Series illustrates history as kids' stuff

By Zhang Zixuan ( China Daily ) Updated: 2013-01-22 10:20:32
Series illustrates history as kids' stuff

We All Live in the Forbidden City introduces the history of Palace Museum in a fun way to attract young readers. Provided to China Daily

The Forbidden City and emperors' mysterious lives have been transformed into cartoon books by a Hong Kong team to promote traditional culture among children, and the series is now available in simplified Chinese.

The We All Live in the Forbidden City series comprises seven individual books put together by Hong Kong designer Chiu Kwong-chiu and his Design and Cultural Studies Workshop. It's published by the Palace Museum Press and the Guangxi Normal University Press.

"I hope the books offer a fun way for kids to develop a basic understanding of, and love for, traditional culture," Chiu says.

Sponsored by the Robert H. N. Ho Family Foundation, a Hong Kong-based NGO promoting Chinese art and culture, the series originally came from the namesake education program initiated by the foundation and Chiu's workshop in 2008.

The seven books come in different sizes, and each focuses on a specific theme.

For example, In the Forbidden City is designed as a long, folded scroll with hand-drawn renderings of the palace and cartoon figures.

It tells the history of the world's best-preserved royal complex, and depicts rituals and royal lifestyles. Several readers can pore over the unfolded scroll at one time.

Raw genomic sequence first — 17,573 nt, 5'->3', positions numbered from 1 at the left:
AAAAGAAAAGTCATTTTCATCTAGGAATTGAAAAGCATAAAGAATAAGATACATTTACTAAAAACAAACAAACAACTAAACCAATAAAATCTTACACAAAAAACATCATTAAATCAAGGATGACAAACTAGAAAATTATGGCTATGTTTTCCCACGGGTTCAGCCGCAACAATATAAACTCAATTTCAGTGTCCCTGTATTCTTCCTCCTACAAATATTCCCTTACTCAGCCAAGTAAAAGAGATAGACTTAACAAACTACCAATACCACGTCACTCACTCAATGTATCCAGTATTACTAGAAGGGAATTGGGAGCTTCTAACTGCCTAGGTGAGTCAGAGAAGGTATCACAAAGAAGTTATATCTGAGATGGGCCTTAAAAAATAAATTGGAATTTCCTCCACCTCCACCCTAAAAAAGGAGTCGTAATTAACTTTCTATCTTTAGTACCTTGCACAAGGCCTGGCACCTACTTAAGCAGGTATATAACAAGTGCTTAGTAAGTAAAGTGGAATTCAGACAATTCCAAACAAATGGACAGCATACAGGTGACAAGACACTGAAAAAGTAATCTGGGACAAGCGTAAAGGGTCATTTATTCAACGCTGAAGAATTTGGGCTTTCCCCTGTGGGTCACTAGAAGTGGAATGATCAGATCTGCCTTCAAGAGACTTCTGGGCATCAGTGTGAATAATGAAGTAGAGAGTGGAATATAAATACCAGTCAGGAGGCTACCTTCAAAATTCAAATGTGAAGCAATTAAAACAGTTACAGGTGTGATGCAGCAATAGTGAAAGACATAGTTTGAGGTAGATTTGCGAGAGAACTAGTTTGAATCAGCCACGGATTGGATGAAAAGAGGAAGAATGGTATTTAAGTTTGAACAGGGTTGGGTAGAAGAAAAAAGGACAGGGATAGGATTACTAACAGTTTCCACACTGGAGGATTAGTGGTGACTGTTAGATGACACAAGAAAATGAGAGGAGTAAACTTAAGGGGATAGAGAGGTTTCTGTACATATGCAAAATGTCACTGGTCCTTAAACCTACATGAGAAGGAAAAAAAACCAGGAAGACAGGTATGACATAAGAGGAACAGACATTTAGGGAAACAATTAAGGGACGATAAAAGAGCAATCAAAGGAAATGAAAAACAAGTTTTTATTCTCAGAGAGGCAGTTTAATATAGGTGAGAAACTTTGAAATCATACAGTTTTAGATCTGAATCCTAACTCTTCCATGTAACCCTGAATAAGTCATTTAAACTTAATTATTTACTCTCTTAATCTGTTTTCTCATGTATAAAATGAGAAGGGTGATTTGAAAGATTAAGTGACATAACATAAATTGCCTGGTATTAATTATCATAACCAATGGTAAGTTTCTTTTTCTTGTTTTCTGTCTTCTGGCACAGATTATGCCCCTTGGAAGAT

In Happy Bowls, renowned Hong Kong cartoonists Alice Mak Ka-pik and Brian Tse Lap-man use their iconic Mcdull - a pink pig, who's the main character of the popular namesake animated film - to introduce Chinese porcelain bowls.

The series' traditional Chinese-character version was published in Hong Kong in 2010.

The corresponding workshops converted the content into interactive games and activities, and brought them into Hong Kong's schools and bookstores.

"With the books and educational programs, young Chinese can learn about and appreciate their own culture," Robert H. N. Ho Family Foundation CEO Ted Lipman says.

Relevant educational workshops will accompany the simplified-character series' release in Beijing this year, he says.

An English-language version is also under way.

Palace Museum Press director Wang Yamin says: "The Forbidden City is like a giant book. This series helps children understand it."

Guangxi Normal University Press chief director Liu Ruiling says: "We hope children can get in touch with qualitative understandings since they're young. This series is a good start."

Series illustrates history as kids' stuff

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